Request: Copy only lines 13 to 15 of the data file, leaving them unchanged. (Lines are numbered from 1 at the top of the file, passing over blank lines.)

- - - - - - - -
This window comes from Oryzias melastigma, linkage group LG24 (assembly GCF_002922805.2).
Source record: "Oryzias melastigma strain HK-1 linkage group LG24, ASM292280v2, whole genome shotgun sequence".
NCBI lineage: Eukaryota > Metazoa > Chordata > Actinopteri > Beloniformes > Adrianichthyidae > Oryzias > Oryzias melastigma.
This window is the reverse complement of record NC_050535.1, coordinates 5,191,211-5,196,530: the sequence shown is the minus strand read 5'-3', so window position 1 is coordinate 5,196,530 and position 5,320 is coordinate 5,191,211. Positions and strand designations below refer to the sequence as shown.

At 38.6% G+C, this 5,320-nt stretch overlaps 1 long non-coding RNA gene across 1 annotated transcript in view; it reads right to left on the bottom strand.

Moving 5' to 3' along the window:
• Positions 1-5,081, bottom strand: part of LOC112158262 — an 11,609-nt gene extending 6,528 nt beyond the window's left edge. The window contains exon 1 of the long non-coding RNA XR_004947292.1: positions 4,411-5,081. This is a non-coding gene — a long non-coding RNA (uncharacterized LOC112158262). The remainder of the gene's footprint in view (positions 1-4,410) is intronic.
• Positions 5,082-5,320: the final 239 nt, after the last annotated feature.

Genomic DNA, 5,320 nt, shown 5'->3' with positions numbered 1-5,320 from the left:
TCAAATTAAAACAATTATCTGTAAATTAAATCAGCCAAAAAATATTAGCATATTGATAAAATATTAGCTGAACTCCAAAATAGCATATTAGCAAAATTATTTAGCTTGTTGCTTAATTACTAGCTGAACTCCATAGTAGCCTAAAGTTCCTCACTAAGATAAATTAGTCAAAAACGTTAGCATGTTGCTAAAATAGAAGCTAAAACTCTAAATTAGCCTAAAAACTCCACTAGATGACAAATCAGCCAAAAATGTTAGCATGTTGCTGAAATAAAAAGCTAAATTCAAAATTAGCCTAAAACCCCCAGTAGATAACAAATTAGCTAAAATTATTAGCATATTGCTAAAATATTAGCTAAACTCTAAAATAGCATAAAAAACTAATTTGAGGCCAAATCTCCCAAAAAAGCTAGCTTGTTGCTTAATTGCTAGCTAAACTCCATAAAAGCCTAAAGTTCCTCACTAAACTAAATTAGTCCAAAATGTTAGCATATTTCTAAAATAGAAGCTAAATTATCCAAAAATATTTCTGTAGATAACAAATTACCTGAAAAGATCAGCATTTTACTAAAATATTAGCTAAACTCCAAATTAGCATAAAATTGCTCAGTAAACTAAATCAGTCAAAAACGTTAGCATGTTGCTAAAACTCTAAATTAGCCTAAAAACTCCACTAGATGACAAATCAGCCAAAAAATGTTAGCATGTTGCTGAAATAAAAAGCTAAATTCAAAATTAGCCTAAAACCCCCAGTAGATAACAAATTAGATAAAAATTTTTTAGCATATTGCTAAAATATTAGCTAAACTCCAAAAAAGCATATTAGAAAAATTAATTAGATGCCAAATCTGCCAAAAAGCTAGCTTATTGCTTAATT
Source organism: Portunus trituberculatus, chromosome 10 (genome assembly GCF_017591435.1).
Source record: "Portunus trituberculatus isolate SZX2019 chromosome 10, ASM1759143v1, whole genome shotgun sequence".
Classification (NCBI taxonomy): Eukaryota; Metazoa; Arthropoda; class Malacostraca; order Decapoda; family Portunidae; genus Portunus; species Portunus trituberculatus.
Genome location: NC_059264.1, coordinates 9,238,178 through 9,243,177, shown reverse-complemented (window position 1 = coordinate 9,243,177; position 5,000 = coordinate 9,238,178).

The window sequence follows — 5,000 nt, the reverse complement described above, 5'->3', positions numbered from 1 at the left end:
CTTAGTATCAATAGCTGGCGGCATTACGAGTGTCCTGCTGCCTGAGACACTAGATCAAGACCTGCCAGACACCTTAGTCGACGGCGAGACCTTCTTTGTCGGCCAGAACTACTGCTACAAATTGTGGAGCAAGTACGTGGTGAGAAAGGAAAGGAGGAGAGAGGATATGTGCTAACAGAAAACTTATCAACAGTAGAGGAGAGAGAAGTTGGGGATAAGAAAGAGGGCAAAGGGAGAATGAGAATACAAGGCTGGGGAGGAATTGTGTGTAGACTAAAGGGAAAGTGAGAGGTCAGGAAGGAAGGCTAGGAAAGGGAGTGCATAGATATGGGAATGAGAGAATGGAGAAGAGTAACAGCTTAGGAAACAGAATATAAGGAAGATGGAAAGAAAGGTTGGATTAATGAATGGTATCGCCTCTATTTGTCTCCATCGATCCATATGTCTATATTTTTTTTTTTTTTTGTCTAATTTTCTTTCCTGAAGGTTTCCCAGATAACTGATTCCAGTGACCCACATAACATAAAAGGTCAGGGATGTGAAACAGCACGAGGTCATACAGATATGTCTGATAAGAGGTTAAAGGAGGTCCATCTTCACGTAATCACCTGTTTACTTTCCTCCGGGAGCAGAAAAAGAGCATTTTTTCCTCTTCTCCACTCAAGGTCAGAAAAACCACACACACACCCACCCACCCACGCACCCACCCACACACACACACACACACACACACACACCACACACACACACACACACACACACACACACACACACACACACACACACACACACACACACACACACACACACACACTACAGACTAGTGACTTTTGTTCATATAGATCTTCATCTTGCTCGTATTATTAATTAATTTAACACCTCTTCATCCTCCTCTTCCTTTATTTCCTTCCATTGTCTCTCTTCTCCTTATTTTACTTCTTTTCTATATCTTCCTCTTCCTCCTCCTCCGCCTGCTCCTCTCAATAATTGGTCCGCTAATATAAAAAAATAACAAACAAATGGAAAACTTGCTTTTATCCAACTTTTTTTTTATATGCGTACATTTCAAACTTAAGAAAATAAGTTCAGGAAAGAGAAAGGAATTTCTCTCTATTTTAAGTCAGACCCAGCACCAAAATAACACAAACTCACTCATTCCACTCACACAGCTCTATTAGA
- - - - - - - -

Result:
Classification (NCBI taxonomy): Eukaryota; Metazoa; Arthropoda; class Malacostraca; order Decapoda; family Portunidae; genus Portunus; species Portunus trituberculatus.
Genome location: NC_059264.1, coordinates 9,238,178 through 9,243,177, shown reverse-complemented (window position 1 = coordinate 9,243,177; position 5,000 = coordinate 9,238,178).

The window sequence follows — 5,000 nt, the reverse complement described above, 5'->3', positions numbered from 1 at the left end: